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How Can I Make My Web Site Accessible?

  1. Step One:
    Learn and follow established accessibility guidelines and standards. The W3C Web Content Accessibility Guidelines 2.0 , level AA, serve as the Web accessibility standards for the University of Minnesota.
  2. Step Two:
    Best practice is to validate your HTML and CSS code to be sure that it is error-free and complies with W3C standards. It is important to use the HTML validator to create documents that are parsible so that user agents, including assistive technologies, can accurately interpret and parse content. Some tools that can help:
  3. Step Three:
    Evaluate the pages in your site with accessibility tools. Here are some tools that can help:
    • WAVE - Shows your original page, with icons and indicators revealing accessibility problems and features. It requires a basic understanding of accessibility but it also provides explanations of what things mean and teaches along the way.
    • HiSoftware Compliance Sheriff - Disability Services has purchased HiSoftware Compliance Sheriff application site license for use by the University of Minnesota Web community. The software aids in identifying accessibility issues, provides information on the importance of accessibility features, provides resources for understanding and resolving accessibility issues, and highlights accessibility issues in both the rendered view and the source code.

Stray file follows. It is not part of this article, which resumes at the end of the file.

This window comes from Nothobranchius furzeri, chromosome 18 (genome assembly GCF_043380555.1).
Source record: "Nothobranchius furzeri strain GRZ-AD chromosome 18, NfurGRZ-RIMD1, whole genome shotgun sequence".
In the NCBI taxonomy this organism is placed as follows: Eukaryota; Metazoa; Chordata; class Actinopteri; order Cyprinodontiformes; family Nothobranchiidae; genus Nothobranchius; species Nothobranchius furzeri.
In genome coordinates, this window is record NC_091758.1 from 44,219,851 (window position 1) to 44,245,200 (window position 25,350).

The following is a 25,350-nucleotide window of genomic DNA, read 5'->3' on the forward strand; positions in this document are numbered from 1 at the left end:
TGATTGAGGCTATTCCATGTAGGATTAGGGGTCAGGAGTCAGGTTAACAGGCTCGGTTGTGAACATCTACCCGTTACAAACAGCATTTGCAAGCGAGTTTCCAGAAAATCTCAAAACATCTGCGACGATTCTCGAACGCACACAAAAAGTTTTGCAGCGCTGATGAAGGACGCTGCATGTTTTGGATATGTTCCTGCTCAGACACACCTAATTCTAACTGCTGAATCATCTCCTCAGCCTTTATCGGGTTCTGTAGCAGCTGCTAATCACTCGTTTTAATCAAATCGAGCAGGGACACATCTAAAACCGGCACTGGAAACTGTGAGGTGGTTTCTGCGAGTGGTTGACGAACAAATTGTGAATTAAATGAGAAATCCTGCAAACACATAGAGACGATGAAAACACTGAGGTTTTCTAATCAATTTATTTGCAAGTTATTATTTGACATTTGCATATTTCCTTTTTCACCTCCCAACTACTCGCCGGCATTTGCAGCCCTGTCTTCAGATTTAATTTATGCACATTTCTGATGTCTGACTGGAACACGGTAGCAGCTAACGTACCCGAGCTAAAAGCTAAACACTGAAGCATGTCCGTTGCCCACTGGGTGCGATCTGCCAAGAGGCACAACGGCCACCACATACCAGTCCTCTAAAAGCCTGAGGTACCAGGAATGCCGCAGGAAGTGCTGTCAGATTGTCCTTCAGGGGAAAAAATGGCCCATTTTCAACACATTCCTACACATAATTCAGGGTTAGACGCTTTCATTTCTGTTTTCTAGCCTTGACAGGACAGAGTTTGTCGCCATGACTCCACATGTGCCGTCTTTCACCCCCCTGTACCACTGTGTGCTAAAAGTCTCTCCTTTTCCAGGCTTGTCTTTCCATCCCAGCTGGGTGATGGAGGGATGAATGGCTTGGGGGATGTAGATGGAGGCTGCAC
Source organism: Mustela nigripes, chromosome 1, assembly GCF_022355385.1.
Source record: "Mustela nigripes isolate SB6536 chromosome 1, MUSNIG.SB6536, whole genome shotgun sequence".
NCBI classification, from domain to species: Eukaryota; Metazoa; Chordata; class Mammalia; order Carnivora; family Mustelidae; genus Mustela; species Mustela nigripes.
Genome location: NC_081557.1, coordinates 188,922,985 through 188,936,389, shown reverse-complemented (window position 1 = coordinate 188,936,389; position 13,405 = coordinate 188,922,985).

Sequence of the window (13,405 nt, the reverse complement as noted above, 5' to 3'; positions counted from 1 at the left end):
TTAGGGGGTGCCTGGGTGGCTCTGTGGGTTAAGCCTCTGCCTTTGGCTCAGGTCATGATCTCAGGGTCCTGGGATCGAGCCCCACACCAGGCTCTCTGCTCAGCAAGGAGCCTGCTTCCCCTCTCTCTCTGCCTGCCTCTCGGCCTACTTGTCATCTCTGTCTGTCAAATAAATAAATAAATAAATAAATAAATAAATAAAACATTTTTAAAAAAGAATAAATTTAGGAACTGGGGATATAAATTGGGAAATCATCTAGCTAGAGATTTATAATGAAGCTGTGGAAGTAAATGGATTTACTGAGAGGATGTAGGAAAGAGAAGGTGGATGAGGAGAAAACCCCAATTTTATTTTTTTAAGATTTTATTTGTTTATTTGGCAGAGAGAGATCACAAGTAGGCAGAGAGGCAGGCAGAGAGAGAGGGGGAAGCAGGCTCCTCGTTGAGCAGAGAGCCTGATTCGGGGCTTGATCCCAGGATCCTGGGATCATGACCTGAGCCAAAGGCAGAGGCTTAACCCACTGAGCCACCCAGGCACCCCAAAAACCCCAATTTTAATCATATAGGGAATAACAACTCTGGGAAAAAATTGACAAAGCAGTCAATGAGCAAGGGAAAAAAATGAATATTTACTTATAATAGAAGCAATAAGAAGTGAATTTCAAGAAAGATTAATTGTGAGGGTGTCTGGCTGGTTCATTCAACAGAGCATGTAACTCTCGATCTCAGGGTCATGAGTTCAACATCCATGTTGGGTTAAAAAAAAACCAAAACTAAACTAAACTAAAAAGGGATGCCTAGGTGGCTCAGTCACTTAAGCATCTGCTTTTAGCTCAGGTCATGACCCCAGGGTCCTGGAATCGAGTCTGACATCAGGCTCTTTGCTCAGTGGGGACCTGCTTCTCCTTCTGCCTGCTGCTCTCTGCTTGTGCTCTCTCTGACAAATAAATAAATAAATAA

• A graphical user interface (GUI) browser (such as Firefox, Internet Explorer or Chrome) - These can be helpful for accessibility evaluation also. Examine your pages while adjusting the browser settings.
      • Turn off images then make sure that the information is presented in an appropriate sequence relative to the visual presentation on the GUI site.
      • Turn off the sound then make sure audio content is still available through text equivalents.
      • Turn off scripting then make sure that pages are still functional.
      • Change the font size (larger and smaller) in the browser, and observe whether the page is still readable.
      • Change the display color to black and white (or print out the page on a black and white printer) and observe whether color contrast is adequate.
      • Put away the mouse and tab through the links and form controls on a page, making sure that you can access all links and form controls, and that the links clearly indicate what they lead to.
    • Web Developer Extension for Firefox - It adds a menu and a toolbar to the browser with numerous web developer tools.
    • Luminosity Contrast Ratio Main Colour Contrast Analyser - Tools by Gez Lemon for evaluating color contrast. These are useful in that you don't need to make a judgment call to decide which colors to examine, and you can choose between the luminosity algorithm suggested for WCAG 2, the original AERT algorithm suggested for WCAG 1, or both.

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